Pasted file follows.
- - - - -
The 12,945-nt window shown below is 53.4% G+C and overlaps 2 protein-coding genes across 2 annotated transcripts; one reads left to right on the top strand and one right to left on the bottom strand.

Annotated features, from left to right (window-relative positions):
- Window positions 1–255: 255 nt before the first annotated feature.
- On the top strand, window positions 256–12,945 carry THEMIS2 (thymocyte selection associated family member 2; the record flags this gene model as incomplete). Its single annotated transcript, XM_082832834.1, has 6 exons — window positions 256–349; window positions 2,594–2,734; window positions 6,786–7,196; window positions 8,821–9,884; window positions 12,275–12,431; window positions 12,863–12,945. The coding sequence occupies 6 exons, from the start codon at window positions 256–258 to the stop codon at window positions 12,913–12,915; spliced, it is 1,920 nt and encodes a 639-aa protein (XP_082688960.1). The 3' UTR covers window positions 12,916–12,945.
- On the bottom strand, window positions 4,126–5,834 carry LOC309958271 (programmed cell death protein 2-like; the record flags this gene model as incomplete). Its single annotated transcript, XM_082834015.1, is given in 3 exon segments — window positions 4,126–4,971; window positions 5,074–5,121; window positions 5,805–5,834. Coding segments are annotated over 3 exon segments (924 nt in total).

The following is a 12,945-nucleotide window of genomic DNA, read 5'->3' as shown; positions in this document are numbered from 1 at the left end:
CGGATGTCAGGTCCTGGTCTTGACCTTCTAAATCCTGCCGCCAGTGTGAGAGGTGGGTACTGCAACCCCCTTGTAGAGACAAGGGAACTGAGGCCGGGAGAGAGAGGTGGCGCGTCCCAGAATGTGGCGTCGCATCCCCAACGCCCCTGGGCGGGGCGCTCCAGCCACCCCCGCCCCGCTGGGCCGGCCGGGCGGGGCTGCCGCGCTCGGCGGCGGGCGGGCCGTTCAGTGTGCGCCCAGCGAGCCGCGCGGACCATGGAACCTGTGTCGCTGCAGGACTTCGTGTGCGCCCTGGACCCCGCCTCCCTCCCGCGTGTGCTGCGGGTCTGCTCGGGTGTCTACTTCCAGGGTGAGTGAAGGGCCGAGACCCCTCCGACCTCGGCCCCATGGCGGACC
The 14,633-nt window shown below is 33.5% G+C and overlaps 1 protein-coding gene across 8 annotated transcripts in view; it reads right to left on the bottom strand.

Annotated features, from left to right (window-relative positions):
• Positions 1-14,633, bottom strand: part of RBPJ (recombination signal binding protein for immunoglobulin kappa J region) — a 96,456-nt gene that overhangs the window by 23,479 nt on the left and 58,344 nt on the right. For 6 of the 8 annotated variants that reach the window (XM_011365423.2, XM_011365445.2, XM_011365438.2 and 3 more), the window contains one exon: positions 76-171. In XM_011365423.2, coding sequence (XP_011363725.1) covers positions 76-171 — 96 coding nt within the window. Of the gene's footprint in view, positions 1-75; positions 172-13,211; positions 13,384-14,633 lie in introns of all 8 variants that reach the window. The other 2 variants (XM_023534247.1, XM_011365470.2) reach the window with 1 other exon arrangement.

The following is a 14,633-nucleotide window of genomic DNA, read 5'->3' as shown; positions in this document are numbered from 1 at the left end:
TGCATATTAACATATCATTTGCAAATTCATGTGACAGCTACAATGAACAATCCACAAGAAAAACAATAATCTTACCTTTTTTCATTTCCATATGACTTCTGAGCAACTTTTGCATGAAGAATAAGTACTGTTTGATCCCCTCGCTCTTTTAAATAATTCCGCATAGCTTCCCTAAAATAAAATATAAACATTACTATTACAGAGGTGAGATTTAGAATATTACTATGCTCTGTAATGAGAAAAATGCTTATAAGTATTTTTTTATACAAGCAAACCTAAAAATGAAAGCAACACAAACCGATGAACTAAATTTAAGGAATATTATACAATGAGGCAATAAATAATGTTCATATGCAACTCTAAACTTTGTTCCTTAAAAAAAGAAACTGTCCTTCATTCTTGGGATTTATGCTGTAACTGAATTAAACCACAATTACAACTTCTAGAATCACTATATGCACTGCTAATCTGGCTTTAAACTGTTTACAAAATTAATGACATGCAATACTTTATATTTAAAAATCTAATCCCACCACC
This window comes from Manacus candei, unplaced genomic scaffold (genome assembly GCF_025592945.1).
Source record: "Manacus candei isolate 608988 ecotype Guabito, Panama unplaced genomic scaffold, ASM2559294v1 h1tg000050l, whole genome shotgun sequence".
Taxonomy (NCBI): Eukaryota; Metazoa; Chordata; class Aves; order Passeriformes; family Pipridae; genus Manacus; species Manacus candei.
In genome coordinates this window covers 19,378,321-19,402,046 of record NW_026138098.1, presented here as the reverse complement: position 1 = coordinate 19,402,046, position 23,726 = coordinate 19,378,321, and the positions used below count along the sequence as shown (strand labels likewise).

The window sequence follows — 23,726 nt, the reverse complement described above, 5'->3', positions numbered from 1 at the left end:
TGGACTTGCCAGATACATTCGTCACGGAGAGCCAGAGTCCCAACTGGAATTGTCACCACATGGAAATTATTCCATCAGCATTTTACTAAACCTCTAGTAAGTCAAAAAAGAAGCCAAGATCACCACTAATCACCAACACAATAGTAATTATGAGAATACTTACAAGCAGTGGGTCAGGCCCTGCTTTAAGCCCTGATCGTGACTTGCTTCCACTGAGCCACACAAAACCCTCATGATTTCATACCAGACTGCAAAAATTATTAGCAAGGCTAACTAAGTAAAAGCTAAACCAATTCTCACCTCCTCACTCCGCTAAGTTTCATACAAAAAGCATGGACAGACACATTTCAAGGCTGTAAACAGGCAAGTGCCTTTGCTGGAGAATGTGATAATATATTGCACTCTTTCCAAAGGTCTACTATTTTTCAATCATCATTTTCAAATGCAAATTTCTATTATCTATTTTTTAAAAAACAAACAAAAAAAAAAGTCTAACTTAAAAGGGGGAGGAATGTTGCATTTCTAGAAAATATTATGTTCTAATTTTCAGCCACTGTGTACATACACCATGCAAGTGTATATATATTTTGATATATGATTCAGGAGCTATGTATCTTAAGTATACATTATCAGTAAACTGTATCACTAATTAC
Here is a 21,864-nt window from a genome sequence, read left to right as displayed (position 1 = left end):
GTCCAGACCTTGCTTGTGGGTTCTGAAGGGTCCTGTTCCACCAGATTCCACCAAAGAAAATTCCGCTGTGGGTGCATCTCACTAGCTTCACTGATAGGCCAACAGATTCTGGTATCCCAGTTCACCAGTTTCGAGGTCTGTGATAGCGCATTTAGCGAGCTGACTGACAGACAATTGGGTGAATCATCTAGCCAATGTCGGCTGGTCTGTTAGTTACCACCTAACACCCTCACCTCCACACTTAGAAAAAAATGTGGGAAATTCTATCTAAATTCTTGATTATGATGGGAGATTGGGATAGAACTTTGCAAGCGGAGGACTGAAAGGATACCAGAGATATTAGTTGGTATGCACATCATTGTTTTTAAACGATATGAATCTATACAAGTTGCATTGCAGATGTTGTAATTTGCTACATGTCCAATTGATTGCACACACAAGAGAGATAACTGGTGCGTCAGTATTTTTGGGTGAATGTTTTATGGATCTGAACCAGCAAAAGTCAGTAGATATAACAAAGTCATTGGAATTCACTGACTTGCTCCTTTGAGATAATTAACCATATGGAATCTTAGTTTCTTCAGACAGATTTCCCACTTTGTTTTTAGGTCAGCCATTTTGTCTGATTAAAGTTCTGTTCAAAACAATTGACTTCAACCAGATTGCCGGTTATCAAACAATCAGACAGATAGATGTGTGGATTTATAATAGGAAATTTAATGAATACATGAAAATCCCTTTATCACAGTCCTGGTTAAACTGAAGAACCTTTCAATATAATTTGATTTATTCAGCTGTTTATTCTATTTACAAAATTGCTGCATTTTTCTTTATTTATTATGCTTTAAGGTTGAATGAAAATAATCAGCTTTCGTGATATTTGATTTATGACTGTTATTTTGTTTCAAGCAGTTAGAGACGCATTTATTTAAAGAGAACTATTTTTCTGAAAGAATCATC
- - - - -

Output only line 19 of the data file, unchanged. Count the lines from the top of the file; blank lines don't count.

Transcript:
Here is a 21,864-nt window from a genome sequence, read left to right as displayed (position 1 = left end):